Hanspeter Zöllig has been awarded the 2016 Otto Jaag Water Protection Prize for his dissertation entitled “Electrolysis for the Treatment of Stored Source-Separated Urine”, which examined how electrolysis can be employed to recover nitrogen from urine. The prize recognises excellent PhD theses and masters dissertations in the fields of water protection and hydrology.
Hanspeter Zöllig’s dissertation supervisors at Eawag were Kai Udert and Eberhard Morgenroth, in the department of Process Technology. The dissertation indicates that the process of nitrogen retrieval from urine by means of electrolysis is a very complex one. Electrolysis does, however, have some advantages over other urine treatment technologies, including the fact that it does not require additional chemical substances, and the fact that it achieves very high substance conversion rates. The only additional requirement is a supply of energy in the form of electricity. This makes electrolysis easy to automate, which makes it a particularly attractive option for decentralised urine treatment in developing countries, as well as for the water protection cause in those places.
In order to reclaim ammonium nitrate from urine, the nitrogen present in the form of ammonium must first be oxidised to 50% nitrate. The electrochemical ammonium oxidation takes place in two ways: either directly at the electrode, or indirectly via active chlorine compounds that are formed from the chloride present in the urine.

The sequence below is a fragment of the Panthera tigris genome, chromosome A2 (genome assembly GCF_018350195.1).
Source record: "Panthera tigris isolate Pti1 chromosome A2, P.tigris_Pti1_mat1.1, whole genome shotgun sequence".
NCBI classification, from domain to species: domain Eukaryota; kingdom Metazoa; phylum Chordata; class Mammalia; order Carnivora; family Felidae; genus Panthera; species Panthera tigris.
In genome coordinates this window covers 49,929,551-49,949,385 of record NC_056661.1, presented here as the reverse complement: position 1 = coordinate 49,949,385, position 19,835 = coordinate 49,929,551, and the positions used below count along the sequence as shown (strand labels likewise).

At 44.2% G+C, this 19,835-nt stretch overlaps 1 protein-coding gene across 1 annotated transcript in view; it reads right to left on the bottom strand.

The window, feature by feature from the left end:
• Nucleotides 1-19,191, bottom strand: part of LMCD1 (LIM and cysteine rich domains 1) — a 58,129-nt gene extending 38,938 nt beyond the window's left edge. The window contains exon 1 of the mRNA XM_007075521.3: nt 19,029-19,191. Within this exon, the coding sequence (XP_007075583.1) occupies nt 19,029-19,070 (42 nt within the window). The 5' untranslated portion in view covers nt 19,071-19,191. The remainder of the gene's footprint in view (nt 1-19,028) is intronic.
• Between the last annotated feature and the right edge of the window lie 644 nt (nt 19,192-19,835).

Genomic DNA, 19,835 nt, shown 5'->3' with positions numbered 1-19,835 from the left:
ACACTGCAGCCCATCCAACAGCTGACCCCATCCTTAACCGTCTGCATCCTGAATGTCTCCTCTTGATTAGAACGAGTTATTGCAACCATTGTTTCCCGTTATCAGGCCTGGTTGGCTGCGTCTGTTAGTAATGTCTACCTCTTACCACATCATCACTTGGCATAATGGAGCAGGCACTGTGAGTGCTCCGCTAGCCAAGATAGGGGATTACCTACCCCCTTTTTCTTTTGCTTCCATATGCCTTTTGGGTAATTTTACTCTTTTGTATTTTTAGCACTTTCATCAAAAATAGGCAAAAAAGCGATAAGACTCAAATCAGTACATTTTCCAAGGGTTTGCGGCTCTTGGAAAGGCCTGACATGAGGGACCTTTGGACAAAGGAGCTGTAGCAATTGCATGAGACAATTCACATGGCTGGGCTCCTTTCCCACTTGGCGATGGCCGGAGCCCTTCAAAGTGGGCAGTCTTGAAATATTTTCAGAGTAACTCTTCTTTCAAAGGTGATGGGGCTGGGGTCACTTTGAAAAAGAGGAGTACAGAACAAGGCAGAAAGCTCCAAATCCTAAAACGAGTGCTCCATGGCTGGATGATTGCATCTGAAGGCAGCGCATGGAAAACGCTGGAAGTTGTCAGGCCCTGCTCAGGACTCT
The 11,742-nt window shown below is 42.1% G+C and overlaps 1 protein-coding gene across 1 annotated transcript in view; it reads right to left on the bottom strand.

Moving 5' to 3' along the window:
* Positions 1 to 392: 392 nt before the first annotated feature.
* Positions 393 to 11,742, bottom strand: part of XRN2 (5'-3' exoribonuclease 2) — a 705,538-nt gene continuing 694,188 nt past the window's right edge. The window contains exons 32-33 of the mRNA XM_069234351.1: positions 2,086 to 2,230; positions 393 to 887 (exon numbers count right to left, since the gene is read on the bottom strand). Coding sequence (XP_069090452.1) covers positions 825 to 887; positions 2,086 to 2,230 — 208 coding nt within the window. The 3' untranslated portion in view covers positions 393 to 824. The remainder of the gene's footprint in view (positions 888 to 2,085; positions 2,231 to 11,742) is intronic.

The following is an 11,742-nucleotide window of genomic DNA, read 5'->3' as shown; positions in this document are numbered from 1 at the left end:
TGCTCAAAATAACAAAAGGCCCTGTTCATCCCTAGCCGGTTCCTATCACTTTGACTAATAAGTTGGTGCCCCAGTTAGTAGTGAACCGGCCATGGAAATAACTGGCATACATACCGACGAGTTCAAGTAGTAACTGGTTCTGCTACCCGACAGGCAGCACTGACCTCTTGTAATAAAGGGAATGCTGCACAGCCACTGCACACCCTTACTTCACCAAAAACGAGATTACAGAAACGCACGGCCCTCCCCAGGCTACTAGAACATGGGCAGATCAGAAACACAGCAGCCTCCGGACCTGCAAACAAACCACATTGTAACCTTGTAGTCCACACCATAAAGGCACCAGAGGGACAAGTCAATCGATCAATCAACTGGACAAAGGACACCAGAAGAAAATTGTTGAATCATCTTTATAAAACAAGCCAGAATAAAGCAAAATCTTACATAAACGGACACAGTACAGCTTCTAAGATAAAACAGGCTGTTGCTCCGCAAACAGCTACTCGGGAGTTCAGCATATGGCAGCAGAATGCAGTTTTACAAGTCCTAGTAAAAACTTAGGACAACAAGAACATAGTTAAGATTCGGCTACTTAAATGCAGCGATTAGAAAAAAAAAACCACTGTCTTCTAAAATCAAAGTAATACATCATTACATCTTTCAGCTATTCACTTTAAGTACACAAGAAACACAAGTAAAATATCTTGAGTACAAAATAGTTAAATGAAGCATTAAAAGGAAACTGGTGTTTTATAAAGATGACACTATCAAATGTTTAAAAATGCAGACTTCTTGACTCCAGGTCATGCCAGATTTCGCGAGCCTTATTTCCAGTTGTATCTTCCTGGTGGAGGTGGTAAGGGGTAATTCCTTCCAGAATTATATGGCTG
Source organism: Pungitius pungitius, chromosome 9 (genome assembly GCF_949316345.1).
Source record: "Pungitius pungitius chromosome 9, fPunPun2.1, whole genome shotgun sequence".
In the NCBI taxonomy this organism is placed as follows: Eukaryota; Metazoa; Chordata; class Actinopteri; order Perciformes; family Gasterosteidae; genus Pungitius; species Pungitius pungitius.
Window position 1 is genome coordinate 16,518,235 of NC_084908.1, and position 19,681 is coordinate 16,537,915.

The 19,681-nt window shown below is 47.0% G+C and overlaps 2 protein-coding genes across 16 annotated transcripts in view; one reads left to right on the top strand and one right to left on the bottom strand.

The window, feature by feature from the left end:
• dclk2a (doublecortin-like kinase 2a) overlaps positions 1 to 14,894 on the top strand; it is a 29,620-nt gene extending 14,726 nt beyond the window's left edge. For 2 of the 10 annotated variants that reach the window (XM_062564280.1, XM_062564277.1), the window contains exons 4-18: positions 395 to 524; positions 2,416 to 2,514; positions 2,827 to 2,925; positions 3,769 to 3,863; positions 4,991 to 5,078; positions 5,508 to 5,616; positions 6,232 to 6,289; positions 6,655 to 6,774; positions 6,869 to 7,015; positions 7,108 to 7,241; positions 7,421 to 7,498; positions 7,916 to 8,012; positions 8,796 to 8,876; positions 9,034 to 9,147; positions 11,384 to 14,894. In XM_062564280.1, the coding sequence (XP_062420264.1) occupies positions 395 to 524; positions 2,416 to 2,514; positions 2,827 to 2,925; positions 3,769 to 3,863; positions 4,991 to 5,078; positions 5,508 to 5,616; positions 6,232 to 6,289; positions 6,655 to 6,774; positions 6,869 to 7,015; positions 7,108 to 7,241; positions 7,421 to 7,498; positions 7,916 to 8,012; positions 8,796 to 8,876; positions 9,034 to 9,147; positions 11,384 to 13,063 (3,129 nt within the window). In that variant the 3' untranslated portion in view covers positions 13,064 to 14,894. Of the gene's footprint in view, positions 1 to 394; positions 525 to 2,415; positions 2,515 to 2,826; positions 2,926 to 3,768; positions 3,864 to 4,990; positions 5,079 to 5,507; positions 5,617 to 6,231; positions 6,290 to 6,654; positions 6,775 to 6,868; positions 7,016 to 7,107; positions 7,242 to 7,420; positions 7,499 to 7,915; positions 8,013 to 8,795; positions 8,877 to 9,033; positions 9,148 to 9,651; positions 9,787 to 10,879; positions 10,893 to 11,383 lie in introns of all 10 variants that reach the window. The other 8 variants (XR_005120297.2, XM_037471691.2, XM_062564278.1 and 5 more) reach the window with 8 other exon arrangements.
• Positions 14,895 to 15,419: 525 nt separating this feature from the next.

Hanspeter Zöllig demonstrated that indirect oxidation is very rapid. However, it also gives rise to carcinogenic, chlorinated substances that are primarily formed in the gas phase. These have to be removed in order to avoid negative environmental consequences. Direct ammonium oxidation, on the other hand, prevents the generation of chlorinated substances, and has the benefit of requiring less energy. Zöllig demonstrated this using inexpensive graphite electrodes. Both methods of oxidation investigated, however, mostly produced elementary nitrogen (70%) rather than nitrates (30%). Electrolysis in urine treatment is therefore more useful for the elimination of nutrients as opposed to their retrieval.
Hanspeter Zöllig is currently working part time on the Swiss Water Association’s platform for Micropollutants Process Engineering. From July 2017, he intends to devote himself to other challenges in the area of wastewater treatment.